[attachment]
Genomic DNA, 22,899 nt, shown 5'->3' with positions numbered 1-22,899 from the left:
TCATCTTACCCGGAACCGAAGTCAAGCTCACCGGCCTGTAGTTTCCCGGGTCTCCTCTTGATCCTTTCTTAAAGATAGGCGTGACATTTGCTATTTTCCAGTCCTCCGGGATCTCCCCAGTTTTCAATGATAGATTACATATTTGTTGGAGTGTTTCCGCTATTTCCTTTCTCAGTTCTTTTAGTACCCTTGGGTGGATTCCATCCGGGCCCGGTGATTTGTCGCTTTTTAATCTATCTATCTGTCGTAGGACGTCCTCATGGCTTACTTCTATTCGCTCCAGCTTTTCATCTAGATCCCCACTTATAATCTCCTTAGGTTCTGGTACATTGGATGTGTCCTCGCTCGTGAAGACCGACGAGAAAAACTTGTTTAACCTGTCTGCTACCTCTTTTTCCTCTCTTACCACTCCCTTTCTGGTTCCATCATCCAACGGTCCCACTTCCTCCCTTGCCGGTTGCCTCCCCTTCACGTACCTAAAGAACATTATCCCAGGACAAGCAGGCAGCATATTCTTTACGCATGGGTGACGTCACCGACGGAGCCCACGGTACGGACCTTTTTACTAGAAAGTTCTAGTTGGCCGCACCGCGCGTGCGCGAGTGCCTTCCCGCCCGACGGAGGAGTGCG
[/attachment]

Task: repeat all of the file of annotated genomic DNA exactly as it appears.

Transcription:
Genomic DNA, 22,899 nt, shown 5'->3' with positions numbered 1-22,899 from the left:
TCATCTTACCCGGAACCGAAGTCAAGCTCACCGGCCTGTAGTTTCCCGGGTCTCCTCTTGATCCTTTCTTAAAGATAGGCGTGACATTTGCTATTTTCCAGTCCTCCGGGATCTCCCCAGTTTTCAATGATAGATTACATATTTGTTGGAGTGTTTCCGCTATTTCCTTTCTCAGTTCTTTTAGTACCCTTGGGTGGATTCCATCCGGGCCCGGTGATTTGTCGCTTTTTAATCTATCTATCTGTCGTAGGACGTCCTCATGGCTTACTTCTATTCGCTCCAGCTTTTCATCTAGATCCCCACTTATAATCTCCTTAGGTTCTGGTACATTGGATGTGTCCTCGCTCGTGAAGACCGACGAGAAAAACTTGTTTAACCTGTCTGCTACCTCTTTTTCCTCTCTTACCACTCCCTTTCTGGTTCCATCATCCAACGGTCCCACTTCCTCCCTTGCCGGTTGCCTCCCCTTCACGTACCTAAAGAACATTATCCCAGGACAAGCAGGCAGCATATTCTTTACGCATGGGTGACGTCACCGACGGAGCCCACGGTACGGACCTTTTTACTAGAAAGTTCTAGTTGGCCGCACCGCGCGTGCGCGAGTGCCTTCCCGCCCGACGGAGGAGTGCG